Healthy Eating: What Counts?

What counts?
The following count towards your 5 A DAY:

  • Fresh fruit and vegetables.
  • Frozen fruit and vegetables.
  • Tinned or canned fruit and vegetables. Buy the ones tinned in natural juice or water, with no added sugar or salt.
  • Dried fruit, such as currants, dates, sultanas and figs. 
  • Fruit and vegetables cooked in dishes such as soups, stews or pasta dishes.
  • A glass (150ml) of unsweetened 100% fruit or vegetable juice. Juice counts as a maximum of one portion a day, however much you drink. That's mainly because juice contains less fibre than whole fruits and vegetables.
  • Smoothies. A smoothie containing all of the edible pulped fruit and/or vegetable may count as more than one portion but this depends on how it's made. Smoothies count as up to a maximum of two portions per day. 
  • Beans and pulses. These only count as one portion a day, no matter how many you eat. That's because they contain fewer nutrients than other fruits and vegetables.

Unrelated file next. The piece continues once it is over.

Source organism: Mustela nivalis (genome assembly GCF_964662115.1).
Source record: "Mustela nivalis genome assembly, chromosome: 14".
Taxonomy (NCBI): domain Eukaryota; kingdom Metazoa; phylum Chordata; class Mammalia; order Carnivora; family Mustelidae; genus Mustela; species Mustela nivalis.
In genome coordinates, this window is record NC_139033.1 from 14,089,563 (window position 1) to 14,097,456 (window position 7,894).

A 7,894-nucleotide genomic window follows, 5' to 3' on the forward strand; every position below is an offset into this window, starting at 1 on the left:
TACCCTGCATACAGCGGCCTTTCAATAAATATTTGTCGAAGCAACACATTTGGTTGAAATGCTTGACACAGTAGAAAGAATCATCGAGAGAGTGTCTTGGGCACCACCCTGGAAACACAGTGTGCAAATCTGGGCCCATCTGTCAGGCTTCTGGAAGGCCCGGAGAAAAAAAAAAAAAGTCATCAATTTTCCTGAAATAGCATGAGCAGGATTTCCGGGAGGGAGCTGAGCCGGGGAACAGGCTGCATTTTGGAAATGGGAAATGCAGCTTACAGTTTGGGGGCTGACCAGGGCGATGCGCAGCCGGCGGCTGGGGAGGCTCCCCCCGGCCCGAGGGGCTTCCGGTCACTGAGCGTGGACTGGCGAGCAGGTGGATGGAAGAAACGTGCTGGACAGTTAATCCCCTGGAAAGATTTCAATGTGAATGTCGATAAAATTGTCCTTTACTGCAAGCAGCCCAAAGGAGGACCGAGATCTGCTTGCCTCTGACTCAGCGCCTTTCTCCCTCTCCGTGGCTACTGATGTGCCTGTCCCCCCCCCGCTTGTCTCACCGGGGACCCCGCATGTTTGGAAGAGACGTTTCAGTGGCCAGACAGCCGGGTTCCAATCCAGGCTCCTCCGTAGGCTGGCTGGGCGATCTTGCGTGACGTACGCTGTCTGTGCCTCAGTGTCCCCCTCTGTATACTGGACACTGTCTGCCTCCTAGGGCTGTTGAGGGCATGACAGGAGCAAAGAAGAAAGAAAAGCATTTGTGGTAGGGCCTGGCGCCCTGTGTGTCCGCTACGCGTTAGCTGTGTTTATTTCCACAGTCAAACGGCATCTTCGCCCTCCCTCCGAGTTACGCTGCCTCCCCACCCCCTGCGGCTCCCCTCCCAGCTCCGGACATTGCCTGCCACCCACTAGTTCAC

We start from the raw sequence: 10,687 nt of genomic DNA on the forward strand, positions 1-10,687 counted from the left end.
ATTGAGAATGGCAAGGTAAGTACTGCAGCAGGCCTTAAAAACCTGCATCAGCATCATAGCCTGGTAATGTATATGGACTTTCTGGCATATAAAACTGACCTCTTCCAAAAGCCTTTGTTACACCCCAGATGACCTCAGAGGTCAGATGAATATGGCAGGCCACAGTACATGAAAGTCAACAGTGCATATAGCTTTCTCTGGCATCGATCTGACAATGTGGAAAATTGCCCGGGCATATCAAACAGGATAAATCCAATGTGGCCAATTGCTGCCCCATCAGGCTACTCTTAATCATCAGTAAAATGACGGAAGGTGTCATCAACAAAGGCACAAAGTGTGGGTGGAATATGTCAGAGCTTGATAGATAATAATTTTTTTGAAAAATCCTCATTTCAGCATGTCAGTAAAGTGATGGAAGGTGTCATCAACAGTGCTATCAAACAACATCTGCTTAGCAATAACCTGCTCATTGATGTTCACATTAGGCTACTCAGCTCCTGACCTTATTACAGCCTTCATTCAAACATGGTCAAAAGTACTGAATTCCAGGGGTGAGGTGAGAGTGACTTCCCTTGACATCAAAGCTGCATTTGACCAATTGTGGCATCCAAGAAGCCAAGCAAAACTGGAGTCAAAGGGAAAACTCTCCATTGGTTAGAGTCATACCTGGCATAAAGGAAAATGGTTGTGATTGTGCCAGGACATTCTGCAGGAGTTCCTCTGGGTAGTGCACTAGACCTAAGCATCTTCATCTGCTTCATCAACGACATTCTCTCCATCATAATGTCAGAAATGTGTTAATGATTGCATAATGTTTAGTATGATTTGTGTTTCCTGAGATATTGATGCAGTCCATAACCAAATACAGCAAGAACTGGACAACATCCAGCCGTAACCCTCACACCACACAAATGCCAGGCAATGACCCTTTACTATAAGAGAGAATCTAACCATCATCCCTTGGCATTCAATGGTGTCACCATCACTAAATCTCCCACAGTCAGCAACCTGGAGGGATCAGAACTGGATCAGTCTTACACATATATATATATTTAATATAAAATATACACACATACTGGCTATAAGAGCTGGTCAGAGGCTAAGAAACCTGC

• Fruit and veg in convenience foods, such as ready meals and shop-bought pasta sauces, soups and puddings. Some ready-made foods are high in salt, sugar and fat, so only have them occasionally or in small amounts. You can find the salt, sugar and fat content of ready-made foods on the label.

What doesn’t count?
Potatoes are a vegetable, but they don't count towards your 5 A DAY.

Potatoes are classified nutritionally as a starchy food. That’s because when eaten as part of a meal, they are generally used in place of other sources of starch, such as bread, pasta or rice.

Other vegetables that don’t count towards your 5 A DAY are yams, cassava and plaintain: they are also usually eaten as starchy foods.

However, other root vegetables such as sweet potatoes, parsnips, swedes and turnips do count toward your 5 A DAY, because they are usually eaten in addition to the starchy food part of the meal.

While potatoes don’t count towards your 5 A DAY, they do play an important role in your diet. They are a great choice of starchy food, particularly if they are not cooked in too much salt or fat. They are a good source of energy, fibre, B vitamins and potassium. Although potaoes don’t contain much vitamin C compared to other vegetables, in Britain we get a lot of our daily vitamin C from them because we eat so many.

A wide variety
To get the most benefit from your five portions, eat a wide variety of fruit and vegetables.


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